Designing a Customized Battery Charger Circuit: Part 3

In our previous tutorials we learned how to customize a constant voltage while building a battery charger, while in the next section we understood how to add a customized constant current to the design for assuring a safe charging for the connected battery.

How to Add an Auto-Cut 0ff in Battery Charger

In this section we'll discover how an auto cut-off may be added to a battery charger which is one of the most crucial aspects in such circuits.

A simple auto cut-off stage can be included and customized in a selected battery charger circuit by incorporating an opamp comparator.

An opamp may be positioned to detect a rising battery voltage while it's being charged and cut off the charging voltage as soon as the voltage reaches the full charge level of the battery.

You might have already seen this implementation in most of the automatic battery charger circuits so far published in this blog.

The concept may be thoroughly understood with the help of the following explanation and the shown circuit GIF simulation:

In the above simulation effect we can see that an opamp is been configured as a battery voltage sensor for detecting the over charge threshold, and cutting off the supply to the battery as soon as this is detected.

The preset at pin (+) of the IC is adjusted such that at full battery voltage (14.3V here), the pin#3 acquires a shade higher potential than the pin (-) of the IC which is fixed with a reference voltage of 4.7V with a zener diode.

The previously explained "constant voltage" and "constant current" supply is connected to the circuit, and the battery via the N/C contact of the relay.

Initially the supply voltage and the battery both are switched off from the circuit.

First, the discharged battery is allowed to be connected to the circuit, as soon as this is done, the opamp detects a potential that's lower (10.5V as assumed here) than the full charge level, and due to this the RED LED comes ON, indicating that the battery is below the full charge level.

Next, the 14.3V input charging supply is switched ON.

As soon as this is done, the input instantly sinks down to the battery voltage, and attains the 10.5V level.

The charging procedure now gets initiated and the battery begins getting charged.

As the battery terminal voltage increases in the course of the charging, the pin (+) voltage also correspondingly increases.

And the moment the battery voltage reaches the full input level that is the 14.3V level, the pin (+) also proportionately attains a 4.8V which is just higher than the pin (-) voltage.

This instantly forces the opamp output to go high.

The RED LED now switches OFF, and the green LED illuminates, indicating the changeover action and also that the battery is fully charged.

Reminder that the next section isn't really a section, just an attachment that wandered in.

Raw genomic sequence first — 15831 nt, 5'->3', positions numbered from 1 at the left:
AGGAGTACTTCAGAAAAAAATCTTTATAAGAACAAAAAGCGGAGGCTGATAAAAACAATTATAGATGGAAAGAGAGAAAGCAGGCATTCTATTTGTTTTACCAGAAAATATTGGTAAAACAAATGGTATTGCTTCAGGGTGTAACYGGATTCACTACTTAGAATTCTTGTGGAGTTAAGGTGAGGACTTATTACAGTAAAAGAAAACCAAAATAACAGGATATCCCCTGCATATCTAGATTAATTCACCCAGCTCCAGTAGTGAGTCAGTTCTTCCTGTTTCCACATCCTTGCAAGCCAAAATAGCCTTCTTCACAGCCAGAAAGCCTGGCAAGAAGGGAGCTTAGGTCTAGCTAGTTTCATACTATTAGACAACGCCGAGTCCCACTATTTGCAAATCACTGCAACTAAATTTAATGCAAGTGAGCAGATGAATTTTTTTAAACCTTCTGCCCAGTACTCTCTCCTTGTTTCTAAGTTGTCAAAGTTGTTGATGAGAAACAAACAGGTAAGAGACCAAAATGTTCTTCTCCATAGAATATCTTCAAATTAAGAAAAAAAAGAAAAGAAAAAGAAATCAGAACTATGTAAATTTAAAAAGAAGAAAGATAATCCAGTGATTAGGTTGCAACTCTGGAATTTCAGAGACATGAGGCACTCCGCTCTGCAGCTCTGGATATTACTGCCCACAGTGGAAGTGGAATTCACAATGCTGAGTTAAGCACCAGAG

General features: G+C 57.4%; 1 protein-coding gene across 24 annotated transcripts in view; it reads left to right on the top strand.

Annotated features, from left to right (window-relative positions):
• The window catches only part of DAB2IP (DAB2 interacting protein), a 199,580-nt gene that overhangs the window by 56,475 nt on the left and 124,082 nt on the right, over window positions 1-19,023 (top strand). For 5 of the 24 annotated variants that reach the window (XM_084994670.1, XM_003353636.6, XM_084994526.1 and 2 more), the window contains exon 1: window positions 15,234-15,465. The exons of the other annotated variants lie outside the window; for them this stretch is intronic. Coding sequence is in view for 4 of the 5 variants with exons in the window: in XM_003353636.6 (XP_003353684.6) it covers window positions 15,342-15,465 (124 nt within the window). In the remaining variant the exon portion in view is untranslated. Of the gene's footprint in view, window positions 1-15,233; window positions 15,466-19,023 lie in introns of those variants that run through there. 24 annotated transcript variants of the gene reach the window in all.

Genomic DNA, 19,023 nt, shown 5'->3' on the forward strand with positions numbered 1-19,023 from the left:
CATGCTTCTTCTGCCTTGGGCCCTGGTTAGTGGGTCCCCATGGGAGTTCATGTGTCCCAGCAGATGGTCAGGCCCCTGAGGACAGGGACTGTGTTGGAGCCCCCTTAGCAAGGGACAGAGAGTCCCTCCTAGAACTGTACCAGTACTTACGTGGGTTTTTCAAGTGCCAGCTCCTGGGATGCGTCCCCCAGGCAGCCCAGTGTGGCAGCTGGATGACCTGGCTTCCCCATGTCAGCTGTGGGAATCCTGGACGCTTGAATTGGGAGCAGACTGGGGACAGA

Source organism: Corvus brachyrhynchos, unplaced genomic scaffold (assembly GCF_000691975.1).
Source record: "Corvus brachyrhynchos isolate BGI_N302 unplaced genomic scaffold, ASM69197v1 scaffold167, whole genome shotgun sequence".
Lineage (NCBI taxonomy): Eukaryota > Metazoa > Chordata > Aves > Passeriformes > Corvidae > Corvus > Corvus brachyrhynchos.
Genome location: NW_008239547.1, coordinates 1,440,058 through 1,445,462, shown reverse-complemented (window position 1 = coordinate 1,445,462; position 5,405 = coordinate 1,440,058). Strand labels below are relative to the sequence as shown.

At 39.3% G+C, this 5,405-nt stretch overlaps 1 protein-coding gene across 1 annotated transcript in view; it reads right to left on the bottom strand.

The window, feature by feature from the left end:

However what may happen after this is not shown in the above simulation. We'll learn it through the following explanation:

As soon as the relay trips the battery terminal voltage will quickly tend to drop and restore to some lower level since a 12V battery will never hold a 14V level consistently and will try to attain a 12.8V mark approximately.

Now, due to this condition, the pin (+) voltage will again experience a drop below the reference level set by pin (-), which will yet again prompt the relay to switch OFF, and the charging process will be again initiated.

This ON/OFF toggling of the relay will keep on cycling making an undesirable "clicking" sound from the relay.

To avoid this it becomes imperative to add a hysteresis to the circuit.

This is done by introducing a high value resistor across the output and the (+) pin of the IC as shown below:


Adding Hysteresis

The addition of the above indicated hysteresis resistor prevents the relay oscillating ON/OFF at the threshold levels and latches the relay up to a certain period of time (until the battery voltage drops below the sustainable limit of this resistor value).

Higher value resistors provide lower latching periods while lower resistor provide higher hysteresis or higher latching period.

Thus from the above discussion we can understand how a correctly configured automatic battery cut-off circuit may be designed and customized by any hobbyist for his preferred battery charging specs.

Now lets see how the entire battery charger design may look including the constant voltage/current set up along with the above cut-off configuration:

So here's the completed customized battery charger circuit which can be used for charging any desired battery after setting it up as explained in our entire tutorial:

  • The opamp can be a IC 741
  • The preset = 10k preset
  • both zener diodes can be = 4.7V, 1/2 watt
  • zener resistor = 10k
  • LED and transistor resistors can be also = 10k
  • Transistor = BC547
  • relay diode = 1N4007
  • relay = select match the battery voltage.


If you further doubts, you may feel free to express them through your comments.

70 thoughts on “Designing a Customized Battery Charger Circuit: Part 3

  1. Have questions? Please feel free to post them through comments! Comments will be moderated and solved ASAP.
  2. Hello Swagatam,

    Your name itself welcomes your visitors!

    This is great explanation of the battery chargers, especially to one like me who is not an electronics guy at all!

    I want to charge a car battery using the 12v output of computer SMPS which provides great amp as high as 16A. How can I use the output pin of the SMPS connectors to do the task? Can the SMPS output of regulated 12v be sufficient to charge the battery?